While asthma is often associated with young children, it is not uncommon for it to affect older individuals as well. People often believe that children “outgrow” their asthma, but it generally is just in remission. Many of those children will face lung problems associated with asthma in their later years. Additionally, it is possible to develop it as an adult. According to the CDC, roughly 7% of all elderly individuals in the US live with Asthma.


Asthma is a chronic lung disease that affects the airways. Asthmatics can suffer from wheezing episodes of airflow restrictions. During an “asthma attack,” the airways constrict and are filled with mucus. This makes it difficult to take in enough air. Additionally, they may experience chest tightness during the attacks. These attacks are most often identifiable by the individual’s wheezing, and shallow breathing. These attacks can come about at any time but occur most often during periods of exertion or in areas with low air quality. Pollutants and high pollen can contribute to the frequency of attacks, as does exposure to irritants like mold or smoke. Symptoms may also include allergic rhinitis or atopic dermatitis. Lastly, some asthmatics have a chronic, hacking cough.

Misdiagnosis as COPD in Elderly Individuals

For adults without a history of childhood asthma, it is not uncommon for adult-onset asthma to be misdiagnosed as COPD (Chronic Obstructive Pulmonary Disease). While both are lung diseases, asthma has less severe symptoms and a much better prognosis. Overall, asthma treatment is much more manageable. A history of allergies may more closely indicate asthma, while a history of smoking is more likely to lead to COPD. Your doctor will ask questions about your family and medical history to diagnose properly. A chest x-ray can also help determine a difference.

Treatments for Older Adults

If you believe your elderly loved one may have asthma, they should consider seeing their primary care physician or a pulmonologist. It is a chronic condition with no cure. However, treatments for the disease work to provide quick relief in the event of an episode. An inhaler or nebulizer is generally the treatment for these episodes. While wheezing episodes can be troubling for young children, the mortality rate for elderly individuals with the disease is much higher. Elderly individuals can suffer from asthma-induced respiratory failure. Proper diagnosis and access to treatment can help reduce the risk of this.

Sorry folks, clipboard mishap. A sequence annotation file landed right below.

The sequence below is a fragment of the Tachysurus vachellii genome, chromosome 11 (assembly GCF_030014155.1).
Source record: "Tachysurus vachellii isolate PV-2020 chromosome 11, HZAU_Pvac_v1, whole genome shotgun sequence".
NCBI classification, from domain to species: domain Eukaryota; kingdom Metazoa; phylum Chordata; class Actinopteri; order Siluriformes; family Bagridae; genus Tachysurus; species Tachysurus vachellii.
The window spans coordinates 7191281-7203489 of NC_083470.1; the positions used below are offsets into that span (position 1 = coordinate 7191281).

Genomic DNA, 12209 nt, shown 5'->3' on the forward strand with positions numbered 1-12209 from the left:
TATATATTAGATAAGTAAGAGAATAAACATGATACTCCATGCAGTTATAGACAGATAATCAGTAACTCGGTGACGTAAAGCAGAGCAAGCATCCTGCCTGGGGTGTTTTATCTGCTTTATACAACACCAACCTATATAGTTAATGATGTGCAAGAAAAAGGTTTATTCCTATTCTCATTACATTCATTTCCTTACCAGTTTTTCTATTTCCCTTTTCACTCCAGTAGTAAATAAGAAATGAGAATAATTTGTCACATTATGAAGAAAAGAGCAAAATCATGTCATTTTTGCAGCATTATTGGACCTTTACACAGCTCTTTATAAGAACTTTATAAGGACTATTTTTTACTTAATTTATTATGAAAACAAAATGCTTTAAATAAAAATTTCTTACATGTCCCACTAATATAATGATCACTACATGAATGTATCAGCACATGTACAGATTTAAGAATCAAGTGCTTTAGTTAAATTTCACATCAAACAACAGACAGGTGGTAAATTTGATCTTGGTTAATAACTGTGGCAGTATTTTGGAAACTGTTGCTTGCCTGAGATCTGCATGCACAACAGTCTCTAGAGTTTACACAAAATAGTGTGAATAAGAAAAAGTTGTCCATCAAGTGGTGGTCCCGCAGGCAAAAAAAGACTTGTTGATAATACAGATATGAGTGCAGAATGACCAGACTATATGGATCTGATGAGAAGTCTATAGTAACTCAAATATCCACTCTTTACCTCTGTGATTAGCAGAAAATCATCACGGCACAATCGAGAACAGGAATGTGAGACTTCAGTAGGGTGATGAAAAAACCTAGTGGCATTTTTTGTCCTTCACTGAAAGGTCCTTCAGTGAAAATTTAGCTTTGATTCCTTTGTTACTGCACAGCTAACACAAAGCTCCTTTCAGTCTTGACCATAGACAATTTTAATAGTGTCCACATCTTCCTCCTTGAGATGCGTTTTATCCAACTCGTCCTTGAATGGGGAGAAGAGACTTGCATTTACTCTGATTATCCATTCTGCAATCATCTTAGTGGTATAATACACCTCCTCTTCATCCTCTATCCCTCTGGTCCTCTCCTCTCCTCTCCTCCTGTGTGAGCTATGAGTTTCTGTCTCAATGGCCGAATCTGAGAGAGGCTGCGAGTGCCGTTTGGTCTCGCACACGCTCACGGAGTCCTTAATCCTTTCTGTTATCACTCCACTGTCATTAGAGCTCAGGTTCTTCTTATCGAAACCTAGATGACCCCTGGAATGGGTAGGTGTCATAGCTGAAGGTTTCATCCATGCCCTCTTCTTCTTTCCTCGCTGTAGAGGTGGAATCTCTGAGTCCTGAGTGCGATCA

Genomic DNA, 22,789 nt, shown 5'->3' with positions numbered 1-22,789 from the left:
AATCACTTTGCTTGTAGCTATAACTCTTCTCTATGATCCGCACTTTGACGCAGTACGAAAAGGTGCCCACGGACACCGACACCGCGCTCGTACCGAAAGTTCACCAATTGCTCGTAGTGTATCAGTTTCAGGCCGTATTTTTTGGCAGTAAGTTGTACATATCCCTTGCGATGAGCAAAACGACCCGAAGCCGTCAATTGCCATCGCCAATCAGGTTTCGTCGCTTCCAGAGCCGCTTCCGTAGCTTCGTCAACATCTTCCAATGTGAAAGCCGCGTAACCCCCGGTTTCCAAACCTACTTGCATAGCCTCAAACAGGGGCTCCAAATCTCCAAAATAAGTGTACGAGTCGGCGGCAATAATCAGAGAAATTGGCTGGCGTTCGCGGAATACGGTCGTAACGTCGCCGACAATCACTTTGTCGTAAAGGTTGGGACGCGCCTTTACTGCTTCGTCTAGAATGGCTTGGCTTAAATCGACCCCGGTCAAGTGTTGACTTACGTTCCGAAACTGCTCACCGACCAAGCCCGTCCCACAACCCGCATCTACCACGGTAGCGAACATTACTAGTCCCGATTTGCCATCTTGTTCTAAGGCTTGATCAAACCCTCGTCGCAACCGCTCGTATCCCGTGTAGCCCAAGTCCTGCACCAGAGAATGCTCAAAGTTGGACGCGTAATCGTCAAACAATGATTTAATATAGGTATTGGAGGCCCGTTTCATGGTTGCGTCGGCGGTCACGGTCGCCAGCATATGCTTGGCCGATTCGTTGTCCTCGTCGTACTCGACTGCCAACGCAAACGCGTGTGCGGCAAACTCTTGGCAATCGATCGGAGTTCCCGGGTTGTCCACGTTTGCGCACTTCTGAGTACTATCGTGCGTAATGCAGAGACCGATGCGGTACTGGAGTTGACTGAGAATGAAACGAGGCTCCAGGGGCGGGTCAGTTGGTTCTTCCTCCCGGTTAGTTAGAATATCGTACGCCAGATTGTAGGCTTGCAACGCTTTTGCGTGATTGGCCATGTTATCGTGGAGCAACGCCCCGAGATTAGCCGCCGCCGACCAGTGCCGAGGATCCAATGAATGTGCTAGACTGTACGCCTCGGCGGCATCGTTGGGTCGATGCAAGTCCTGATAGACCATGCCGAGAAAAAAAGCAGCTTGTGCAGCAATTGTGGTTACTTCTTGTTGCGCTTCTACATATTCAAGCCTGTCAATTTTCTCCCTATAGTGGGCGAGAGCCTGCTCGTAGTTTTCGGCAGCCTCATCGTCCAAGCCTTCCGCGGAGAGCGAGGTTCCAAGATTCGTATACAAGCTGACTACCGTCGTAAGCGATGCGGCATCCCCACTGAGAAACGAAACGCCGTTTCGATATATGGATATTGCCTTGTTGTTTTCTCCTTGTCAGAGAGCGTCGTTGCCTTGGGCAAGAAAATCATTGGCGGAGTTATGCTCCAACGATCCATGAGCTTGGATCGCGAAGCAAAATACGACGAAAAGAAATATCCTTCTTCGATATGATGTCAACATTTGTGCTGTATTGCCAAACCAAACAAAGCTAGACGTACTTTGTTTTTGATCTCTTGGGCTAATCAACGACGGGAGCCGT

Living With Asthma

Unlike many other chronic illnesses, asthma can be very manageable and does not have to be life-threatening with proper care. Firstly, maintaining a healthy body weight is a good way to stave off wheezing episodes. Eating healthy and staying active is important. While high levels of activity can trigger asthma attacks, you still need some amount of exercise. Light aerobic activities or light walks can help increase lung capacity and help keep off excess weight. Remember that any amount of exercise is better than no exercise at all.
Reducing exposure to asthma triggers can also help. Help your loved one quit smoking if they are. If you are smoking, quit, or do not smoke near your loved one. Tobacco smoke is an especially potent irritant, and can significantly worsen symptoms. Clean their house to remove mold, mildew, and other irritants. Scented candles and perfumes may also cause aerial irritants for your loved one.

Stress and Asthma

Stress can also be an essential factor in provoking asthma attacks. Help your loved one develop destressing habits. Mindful meditation and other relaxation activities can reduce stress, and decrease the severity of attacks overall.

Safe Harbor Healthcare Services does not provide medical, healthcare, or financial advice via articles. This material has been prepared for informational purposes only. It is not intended to provide, and should not be relied on for medical advice.
Safe Harbor Healthcare Services has been providing excellent home care on Staten Island since 1967. Our services help the elderly and disabled live safely and independently; while giving their families the peace of mind they need. For more information contact us by clicking here, or call (718)-979-6900.